McLaren Engineering Group provided structural and rigging engineering services to help engineer “ARIZONA!”, an 8-foot-wide crochet sculpture that appears to be floating in midair. This public artwork display weaves in and around structures along the Arizona Canal in Scottsdale, Arizona. To help bring the artwork concept to fruition, McLaren worked with Scottsdale Public Art, Matthew Hannon (lead rigger), and Choi+Shine Architects (design architect) to support the sculpture from towers constructed alongside the canal.
“The movement of the wind and water through time has carved out a giant land art, the state of Arizona. No other place has such breathtaking and overwhelming natural beauty that continues to evolve. The project aims to capture this dynamic fluidity and continuity at a monumental scale, expressing the forces of creation as an underlying power of this place, a majestic artwork in itself, Arizona.” – Choi+Shine Architects
On this project McLaren worked on the structural design, analysis, and guidance for the supporting poles and foundations, the cable system and the artwork itself. As structural engineer for the suspension system, our design team managed multiple competing interests and challenges ranging from an extremely tight timeline to non-traditional support materials. These included consideration of complex behaviors of the cable support system, as well as several design iterations that were coordinated with the architects and rigger to achieve the right look and feel. McLaren was on hand to make several last-minute adjustments in pole placement and limitations of pole strength.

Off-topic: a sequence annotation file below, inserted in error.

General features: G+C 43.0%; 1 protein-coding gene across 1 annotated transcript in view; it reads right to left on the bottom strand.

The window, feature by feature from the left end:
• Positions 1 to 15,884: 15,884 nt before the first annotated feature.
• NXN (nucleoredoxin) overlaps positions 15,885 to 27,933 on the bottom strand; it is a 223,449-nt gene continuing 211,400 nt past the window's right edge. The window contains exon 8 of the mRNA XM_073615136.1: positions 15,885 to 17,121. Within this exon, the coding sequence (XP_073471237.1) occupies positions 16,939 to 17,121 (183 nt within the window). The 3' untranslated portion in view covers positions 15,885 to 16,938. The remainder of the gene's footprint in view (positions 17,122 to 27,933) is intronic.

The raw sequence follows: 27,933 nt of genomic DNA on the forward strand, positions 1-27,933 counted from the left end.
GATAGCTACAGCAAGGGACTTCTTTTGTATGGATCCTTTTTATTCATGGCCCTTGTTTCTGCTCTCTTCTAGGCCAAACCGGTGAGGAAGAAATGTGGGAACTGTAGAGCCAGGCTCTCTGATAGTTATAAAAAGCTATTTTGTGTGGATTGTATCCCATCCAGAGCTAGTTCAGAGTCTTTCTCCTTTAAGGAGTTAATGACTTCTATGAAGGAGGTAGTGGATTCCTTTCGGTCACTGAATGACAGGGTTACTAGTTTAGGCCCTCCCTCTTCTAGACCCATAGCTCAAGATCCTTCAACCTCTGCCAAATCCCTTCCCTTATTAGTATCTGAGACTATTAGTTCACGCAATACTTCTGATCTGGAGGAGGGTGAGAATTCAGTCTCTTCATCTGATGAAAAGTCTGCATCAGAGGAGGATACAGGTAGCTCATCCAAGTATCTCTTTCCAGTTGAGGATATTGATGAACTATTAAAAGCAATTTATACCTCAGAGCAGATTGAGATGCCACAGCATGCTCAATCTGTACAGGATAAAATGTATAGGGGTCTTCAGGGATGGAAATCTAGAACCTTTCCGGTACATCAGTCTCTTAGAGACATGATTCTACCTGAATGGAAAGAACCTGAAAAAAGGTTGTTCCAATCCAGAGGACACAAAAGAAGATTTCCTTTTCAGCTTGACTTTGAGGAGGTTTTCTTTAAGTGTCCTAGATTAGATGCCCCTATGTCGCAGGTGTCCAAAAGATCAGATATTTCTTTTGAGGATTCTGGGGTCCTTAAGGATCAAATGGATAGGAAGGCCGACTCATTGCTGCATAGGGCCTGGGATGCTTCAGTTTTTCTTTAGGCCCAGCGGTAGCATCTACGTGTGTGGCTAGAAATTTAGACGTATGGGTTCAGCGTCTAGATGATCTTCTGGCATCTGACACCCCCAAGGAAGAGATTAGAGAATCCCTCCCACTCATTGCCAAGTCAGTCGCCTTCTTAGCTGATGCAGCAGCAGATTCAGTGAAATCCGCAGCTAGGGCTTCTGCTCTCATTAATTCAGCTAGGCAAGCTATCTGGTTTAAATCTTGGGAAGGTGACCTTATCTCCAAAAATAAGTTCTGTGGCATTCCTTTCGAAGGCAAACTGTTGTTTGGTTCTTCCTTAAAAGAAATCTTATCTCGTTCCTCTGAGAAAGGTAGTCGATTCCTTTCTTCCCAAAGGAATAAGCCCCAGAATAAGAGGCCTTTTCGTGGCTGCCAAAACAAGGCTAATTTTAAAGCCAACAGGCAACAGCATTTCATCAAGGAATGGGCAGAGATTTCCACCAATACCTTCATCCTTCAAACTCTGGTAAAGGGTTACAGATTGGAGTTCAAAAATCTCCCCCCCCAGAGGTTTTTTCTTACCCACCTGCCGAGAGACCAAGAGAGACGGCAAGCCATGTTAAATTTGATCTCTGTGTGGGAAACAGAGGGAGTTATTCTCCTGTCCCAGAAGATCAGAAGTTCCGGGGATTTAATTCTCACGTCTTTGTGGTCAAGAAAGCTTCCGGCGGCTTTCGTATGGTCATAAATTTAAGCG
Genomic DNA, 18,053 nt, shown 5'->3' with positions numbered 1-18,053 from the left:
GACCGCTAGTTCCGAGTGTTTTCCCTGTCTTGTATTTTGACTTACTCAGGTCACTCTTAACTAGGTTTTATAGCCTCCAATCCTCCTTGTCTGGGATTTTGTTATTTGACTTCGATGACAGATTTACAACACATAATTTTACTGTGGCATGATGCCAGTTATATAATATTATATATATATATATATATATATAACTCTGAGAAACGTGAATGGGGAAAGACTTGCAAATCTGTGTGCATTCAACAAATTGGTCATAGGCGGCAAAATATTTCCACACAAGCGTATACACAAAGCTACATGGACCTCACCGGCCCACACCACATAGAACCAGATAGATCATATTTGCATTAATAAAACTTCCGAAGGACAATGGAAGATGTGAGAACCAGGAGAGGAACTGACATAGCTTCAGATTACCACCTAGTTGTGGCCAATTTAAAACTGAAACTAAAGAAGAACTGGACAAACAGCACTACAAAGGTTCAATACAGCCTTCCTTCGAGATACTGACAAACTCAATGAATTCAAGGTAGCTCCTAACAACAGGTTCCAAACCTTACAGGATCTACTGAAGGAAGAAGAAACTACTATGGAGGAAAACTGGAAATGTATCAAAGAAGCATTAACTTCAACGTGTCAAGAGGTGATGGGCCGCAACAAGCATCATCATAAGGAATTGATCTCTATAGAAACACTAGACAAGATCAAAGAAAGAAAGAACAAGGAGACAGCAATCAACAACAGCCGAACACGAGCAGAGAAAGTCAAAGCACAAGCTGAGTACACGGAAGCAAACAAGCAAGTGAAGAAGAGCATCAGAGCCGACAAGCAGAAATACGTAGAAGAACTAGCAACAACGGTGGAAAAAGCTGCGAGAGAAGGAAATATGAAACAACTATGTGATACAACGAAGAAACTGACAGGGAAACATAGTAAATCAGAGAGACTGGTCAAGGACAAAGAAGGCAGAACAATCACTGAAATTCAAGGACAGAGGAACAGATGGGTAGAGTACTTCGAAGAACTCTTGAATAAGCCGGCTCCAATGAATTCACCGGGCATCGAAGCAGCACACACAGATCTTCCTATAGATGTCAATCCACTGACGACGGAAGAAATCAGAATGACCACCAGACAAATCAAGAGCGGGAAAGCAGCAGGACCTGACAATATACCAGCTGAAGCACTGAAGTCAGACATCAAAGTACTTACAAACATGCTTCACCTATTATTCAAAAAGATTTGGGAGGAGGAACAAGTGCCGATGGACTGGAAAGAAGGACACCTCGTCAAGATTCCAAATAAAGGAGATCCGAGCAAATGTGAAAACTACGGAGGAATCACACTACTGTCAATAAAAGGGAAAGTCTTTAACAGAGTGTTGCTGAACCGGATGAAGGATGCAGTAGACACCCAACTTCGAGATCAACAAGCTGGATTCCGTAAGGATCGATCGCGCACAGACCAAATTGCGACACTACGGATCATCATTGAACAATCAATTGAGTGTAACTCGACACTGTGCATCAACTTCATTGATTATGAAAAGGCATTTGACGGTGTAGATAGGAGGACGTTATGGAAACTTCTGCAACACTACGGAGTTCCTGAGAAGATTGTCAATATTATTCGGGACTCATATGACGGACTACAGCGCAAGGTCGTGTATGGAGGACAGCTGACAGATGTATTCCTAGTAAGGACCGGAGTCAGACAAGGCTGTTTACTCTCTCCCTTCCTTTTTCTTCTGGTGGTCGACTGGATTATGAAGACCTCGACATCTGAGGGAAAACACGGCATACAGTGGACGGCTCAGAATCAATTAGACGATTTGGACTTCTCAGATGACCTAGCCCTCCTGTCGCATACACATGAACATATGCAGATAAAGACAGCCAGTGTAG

The wind load was a significant challenge, since the design wind forces exceeded the artwork self-weight. The entertainment engineering project team worked collaboratively to arrive at a configuration that was feasible and safe. The support systems for the sculptures were designed to suggest a weightless, gravity-defying feeling for the sculpture while providing sufficient strength and bracing to resist high winds that can occur in the southwest United States.